Framework method of data management. (reading, coding & identifying themes, & sorting material according to key issues)

Teachers welcomed external training—it interested pupils, prevented difficulties of discussing smoking with teachers and relieved staff burden. Implementation appeared compatible with the school ethos and timetable. Smoking was perceived as a difficult issue and staff welcomed a new initiative. Disruption to the timetable was inevitable, and the importance of communication between ASSIST staff and teachers was important

CASP:

Moderate

Barr et al., 2002 [33]

USA

Tobacco

Tobacco Use Prevention Education (TUPE)

Telephone survey

296 middle school teachers & 282 high school teachers

Relations between TUPE teachers’ receptivity or amenability to implement TUPE programs and features of implementation settings

Cluster analyses for amenability to implementation. A one-way ANOVA for associations between amenability and implementation. A hierarchal multiple-regression for staff effectiveness perceptions

Indicators of staff amenability were variable. The most amenable staff reported consistently covering each activity with few barriers. For staff perceptions of effectiveness to prevent smoking initiation: Tobacco related norms accounted for 9.9% of variance, staff training & TUPE support or barriers—4.2%, and class activities—4.0%. For staff perceptions of TUPE for cessation: Tobacco norms—6.6% of variance, staff training & TUPE support—6.3%, class activities—5.5%

EPHPP:

Moderate

Basen-Engquist et al., 1994 [31]

USA

Tobacco.

Minnesota Smoking Prevention (MSPP)

Questionnaire

39 districts in live training & 33 in video training. Mean number of pupils was 41, 2.8 teachers

Assessing how the type of teacher training affects implementation via a live workshop or video training

Fisher exact test & Mann-Whitney U for differences in teacher implementation

Two group t-tests tested differences between students in the live and video districts

The relationship between type of training and use of the curriculum was significant. Districts who were assigned to the video training condition were less likely to teach the curriculum. However, implementing teachers from both groups reported high levels of implementation. Students in live workshops were more likely to recall discussions and activities

EPHPP:

Weak

Garrahan 1995 [40]

USA

Substance Use

Systems approach model

800 students

Not stated

Baseline substance use data was collected via a survey & analysed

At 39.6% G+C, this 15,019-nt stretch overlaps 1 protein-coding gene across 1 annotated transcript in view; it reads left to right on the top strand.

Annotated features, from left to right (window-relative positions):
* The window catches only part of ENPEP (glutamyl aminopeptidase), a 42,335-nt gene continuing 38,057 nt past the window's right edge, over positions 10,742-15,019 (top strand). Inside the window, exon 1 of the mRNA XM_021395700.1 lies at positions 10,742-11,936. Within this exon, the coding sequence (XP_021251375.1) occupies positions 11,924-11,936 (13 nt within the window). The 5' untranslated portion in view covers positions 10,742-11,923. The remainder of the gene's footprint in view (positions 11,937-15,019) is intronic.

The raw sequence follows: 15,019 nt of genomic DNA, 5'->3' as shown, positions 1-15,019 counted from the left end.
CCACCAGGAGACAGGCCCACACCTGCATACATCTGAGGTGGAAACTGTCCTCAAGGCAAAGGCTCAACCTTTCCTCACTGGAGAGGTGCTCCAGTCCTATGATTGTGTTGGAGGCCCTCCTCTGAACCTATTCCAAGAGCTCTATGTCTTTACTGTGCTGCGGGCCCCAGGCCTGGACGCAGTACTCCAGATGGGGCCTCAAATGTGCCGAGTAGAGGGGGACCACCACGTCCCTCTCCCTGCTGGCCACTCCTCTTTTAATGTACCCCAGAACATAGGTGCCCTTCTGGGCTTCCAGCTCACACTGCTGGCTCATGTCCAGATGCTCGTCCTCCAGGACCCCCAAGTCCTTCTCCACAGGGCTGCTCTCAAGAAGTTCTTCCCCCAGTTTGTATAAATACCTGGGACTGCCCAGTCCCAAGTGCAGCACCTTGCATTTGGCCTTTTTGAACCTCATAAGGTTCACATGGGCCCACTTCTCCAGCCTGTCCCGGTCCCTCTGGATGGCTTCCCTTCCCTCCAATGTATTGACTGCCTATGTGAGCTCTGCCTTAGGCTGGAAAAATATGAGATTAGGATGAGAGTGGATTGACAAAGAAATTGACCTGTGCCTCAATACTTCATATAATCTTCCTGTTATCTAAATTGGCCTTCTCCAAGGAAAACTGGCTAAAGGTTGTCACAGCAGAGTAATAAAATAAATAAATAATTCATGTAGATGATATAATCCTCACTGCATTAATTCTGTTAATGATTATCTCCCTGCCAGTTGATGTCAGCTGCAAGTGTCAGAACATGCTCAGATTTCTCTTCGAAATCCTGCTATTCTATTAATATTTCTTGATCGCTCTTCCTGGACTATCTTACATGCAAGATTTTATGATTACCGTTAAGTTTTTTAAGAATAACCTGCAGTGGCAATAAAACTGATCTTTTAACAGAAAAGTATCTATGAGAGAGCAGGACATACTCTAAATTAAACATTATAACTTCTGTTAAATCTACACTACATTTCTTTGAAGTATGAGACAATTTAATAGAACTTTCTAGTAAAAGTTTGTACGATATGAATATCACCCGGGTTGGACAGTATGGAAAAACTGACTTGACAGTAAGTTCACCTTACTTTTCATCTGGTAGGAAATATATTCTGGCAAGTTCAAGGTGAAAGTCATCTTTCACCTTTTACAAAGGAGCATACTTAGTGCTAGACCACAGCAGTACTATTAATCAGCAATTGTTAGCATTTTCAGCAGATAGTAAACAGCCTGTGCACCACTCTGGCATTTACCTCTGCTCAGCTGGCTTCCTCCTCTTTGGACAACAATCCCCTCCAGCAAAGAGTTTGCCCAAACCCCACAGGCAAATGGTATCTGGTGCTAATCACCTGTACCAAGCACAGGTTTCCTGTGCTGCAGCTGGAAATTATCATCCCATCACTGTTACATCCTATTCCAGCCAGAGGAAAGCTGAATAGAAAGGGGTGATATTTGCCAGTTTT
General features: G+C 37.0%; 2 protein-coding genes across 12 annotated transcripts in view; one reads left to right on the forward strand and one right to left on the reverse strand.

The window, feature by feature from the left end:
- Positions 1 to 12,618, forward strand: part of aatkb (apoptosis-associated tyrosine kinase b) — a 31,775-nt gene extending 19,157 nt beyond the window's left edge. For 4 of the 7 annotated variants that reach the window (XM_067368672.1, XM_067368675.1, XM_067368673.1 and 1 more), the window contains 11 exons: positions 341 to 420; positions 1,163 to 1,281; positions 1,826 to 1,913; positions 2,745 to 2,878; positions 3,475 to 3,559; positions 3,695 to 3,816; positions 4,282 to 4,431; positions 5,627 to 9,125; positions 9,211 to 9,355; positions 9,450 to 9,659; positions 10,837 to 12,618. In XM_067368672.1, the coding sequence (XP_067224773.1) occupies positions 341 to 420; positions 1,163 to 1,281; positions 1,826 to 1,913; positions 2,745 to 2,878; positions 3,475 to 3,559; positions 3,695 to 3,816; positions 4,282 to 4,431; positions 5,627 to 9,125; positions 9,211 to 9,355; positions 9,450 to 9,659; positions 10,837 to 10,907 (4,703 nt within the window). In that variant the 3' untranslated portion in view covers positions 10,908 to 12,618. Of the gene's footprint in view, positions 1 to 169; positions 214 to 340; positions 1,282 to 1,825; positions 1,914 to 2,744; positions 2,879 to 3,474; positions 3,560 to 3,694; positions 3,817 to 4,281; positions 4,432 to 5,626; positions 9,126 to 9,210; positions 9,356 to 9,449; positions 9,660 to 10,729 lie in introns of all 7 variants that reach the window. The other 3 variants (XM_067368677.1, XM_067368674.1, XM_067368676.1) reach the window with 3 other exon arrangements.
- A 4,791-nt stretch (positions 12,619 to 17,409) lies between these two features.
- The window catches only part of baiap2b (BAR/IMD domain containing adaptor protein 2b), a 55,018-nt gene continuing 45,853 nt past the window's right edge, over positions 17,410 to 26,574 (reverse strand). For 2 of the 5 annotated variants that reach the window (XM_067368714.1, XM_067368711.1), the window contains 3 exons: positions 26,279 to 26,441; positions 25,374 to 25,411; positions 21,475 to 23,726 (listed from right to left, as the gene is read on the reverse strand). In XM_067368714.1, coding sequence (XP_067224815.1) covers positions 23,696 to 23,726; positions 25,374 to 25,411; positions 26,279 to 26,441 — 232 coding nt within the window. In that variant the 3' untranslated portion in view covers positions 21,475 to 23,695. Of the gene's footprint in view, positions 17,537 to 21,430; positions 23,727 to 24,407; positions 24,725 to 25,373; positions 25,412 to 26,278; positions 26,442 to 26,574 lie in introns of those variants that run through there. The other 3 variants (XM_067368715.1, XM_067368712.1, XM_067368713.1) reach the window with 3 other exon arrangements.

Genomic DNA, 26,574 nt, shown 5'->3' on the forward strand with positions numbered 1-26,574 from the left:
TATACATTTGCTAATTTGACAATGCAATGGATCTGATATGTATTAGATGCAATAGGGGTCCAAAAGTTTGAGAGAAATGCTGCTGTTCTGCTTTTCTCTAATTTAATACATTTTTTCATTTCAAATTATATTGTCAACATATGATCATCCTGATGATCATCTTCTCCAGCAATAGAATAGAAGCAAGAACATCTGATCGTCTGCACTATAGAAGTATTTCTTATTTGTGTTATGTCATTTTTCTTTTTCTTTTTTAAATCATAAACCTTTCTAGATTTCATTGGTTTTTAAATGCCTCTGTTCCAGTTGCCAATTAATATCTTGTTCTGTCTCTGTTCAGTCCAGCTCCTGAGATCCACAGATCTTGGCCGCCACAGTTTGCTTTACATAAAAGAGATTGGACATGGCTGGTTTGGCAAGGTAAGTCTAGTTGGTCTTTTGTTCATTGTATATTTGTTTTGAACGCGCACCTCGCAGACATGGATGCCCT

Involving school personnel in a building-wide manner and monitoring efforts and outcomes was important. All implemented intervention aspects were linked to existing components of the school, and this gave the impression that what was implemented was based on common sense or self-evident reasoning

EPHPP:

Weak

Jarrett et al., 2009 [35]

USA

Tobacco

Not-On-Tobacco (NOT)

Survey

769 pupils who reported regular smoking.

Perceptions of facilitator characteristics & the relationship between perceptions & outcomes

Descriptive analyses used to determine overall ranking of facilitator characteristics. Chi-square test to determine if facilitator ratings differed by race or sex

88.7% of pupils rated facilitators as favourable. No nagging or preaching, nonjudgmental, trustworthy, caring, & confidentiality were scored highly. There were few differences in ratings by race. Favorability scores were associated with changes in smoking (quit or reduce). Pupils who perceived facilitators favourably showed significant smoking reduction and cessation rates, regardless of sex or race

EPHPP:

Weak

MacDonald and Green 2001 [44]

Canada

Substance Misuse

Interviews and observations with Project Workers (PWs)

100 interviews in 6 sites with school admins, teachers, pupils, parents, & agency staff

Participants were probed around the level of understanding and support for prevention, implementation experiences, implementation barriers & facilitators, support for PWs and the school’s problem with drug and alcohol issues

Constant comparative method of grounded theory

Field notes were recorded and used to support analysis

PWs needed to establish legitimacy and familiarity within schools, by overcoming staff opposition. They had to address conflicting expectations, resulting from poor preparation. Schools had to be ready and willing to implement, and PWs faced issues selling the model, and facilitating participation. Training sought to teach PWs to understand the model, but this did not occur and PWs realised they did not understand it enough to implement to others and few achieved it as intended. Some tried, but were discouraged by school barriers. Some retained key features, but omitted elements due to admin pressure or context demands

CASP:

Strong

McBride et al., 2002 [43]

Australia

Alcohol

The School Health & Alcohol Harm Reduction Project

(SHAHRP)

Longitudinal study

41 classes.28 teachers 6 schools

Series of methods to optimise and assess implementation fidelity including training, critical assessment and self report

Spearman’s rank measured fidelityTheme matrices described qualitative responses